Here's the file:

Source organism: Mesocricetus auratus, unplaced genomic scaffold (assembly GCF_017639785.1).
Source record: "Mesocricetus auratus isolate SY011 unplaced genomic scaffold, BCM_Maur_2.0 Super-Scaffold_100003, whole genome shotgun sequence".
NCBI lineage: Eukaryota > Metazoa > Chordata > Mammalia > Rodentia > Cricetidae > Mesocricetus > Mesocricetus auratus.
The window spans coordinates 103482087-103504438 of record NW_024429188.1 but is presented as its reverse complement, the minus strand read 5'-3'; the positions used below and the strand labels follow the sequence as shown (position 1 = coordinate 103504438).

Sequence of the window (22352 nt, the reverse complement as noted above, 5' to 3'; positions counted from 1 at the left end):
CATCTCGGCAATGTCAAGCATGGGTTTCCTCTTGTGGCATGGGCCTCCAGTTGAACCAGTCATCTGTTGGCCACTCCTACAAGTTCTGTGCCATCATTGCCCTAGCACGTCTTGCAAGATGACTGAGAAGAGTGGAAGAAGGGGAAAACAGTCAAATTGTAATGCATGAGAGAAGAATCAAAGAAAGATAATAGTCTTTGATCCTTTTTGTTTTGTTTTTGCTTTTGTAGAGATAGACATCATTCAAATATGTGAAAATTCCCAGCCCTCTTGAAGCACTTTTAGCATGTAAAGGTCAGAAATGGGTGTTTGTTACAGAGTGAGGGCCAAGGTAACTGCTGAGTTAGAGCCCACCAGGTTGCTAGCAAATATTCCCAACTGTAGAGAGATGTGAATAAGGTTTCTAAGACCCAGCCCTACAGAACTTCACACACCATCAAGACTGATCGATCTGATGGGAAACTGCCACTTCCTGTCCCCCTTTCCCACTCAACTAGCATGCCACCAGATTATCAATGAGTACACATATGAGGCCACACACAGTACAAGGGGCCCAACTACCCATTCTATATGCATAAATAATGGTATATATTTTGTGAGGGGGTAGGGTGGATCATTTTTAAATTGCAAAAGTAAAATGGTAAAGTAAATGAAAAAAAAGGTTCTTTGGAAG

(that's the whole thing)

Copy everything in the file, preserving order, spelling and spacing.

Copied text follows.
Source organism: Mesocricetus auratus, unplaced genomic scaffold (assembly GCF_017639785.1).
Source record: "Mesocricetus auratus isolate SY011 unplaced genomic scaffold, BCM_Maur_2.0 Super-Scaffold_100003, whole genome shotgun sequence".
NCBI lineage: Eukaryota > Metazoa > Chordata > Mammalia > Rodentia > Cricetidae > Mesocricetus > Mesocricetus auratus.
The window spans coordinates 103482087-103504438 of record NW_024429188.1 but is presented as its reverse complement, the minus strand read 5'-3'; the positions used below and the strand labels follow the sequence as shown (position 1 = coordinate 103504438).

Sequence of the window (22352 nt, the reverse complement as noted above, 5' to 3'; positions counted from 1 at the left end):
CATCTCGGCAATGTCAAGCATGGGTTTCCTCTTGTGGCATGGGCCTCCAGTTGAACCAGTCATCTGTTGGCCACTCCTACAAGTTCTGTGCCATCATTGCCCTAGCACGTCTTGCAAGATGACTGAGAAGAGTGGAAGAAGGGGAAAACAGTCAAATTGTAATGCATGAGAGAAGAATCAAAGAAAGATAATAGTCTTTGATCCTTTTTGTTTTGTTTTTGCTTTTGTAGAGATAGACATCATTCAAATATGTGAAAATTCCCAGCCCTCTTGAAGCACTTTTAGCATGTAAAGGTCAGAAATGGGTGTTTGTTACAGAGTGAGGGCCAAGGTAACTGCTGAGTTAGAGCCCACCAGGTTGCTAGCAAATATTCCCAACTGTAGAGAGATGTGAATAAGGTTTCTAAGACCCAGCCCTACAGAACTTCACACACCATCAAGACTGATCGATCTGATGGGAAACTGCCACTTCCTGTCCCCCTTTCCCACTCAACTAGCATGCCACCAGATTATCAATGAGTACACATATGAGGCCACACACAGTACAAGGGGCCCAACTACCCATTCTATATGCATAAATAATGGTATATATTTTGTGAGGGGGTAGGGTGGATCATTTTTAAATTGCAAAAGTAAAATGGTAAAGTAAATGAAAAAAAAGGTTCTTTGGAAG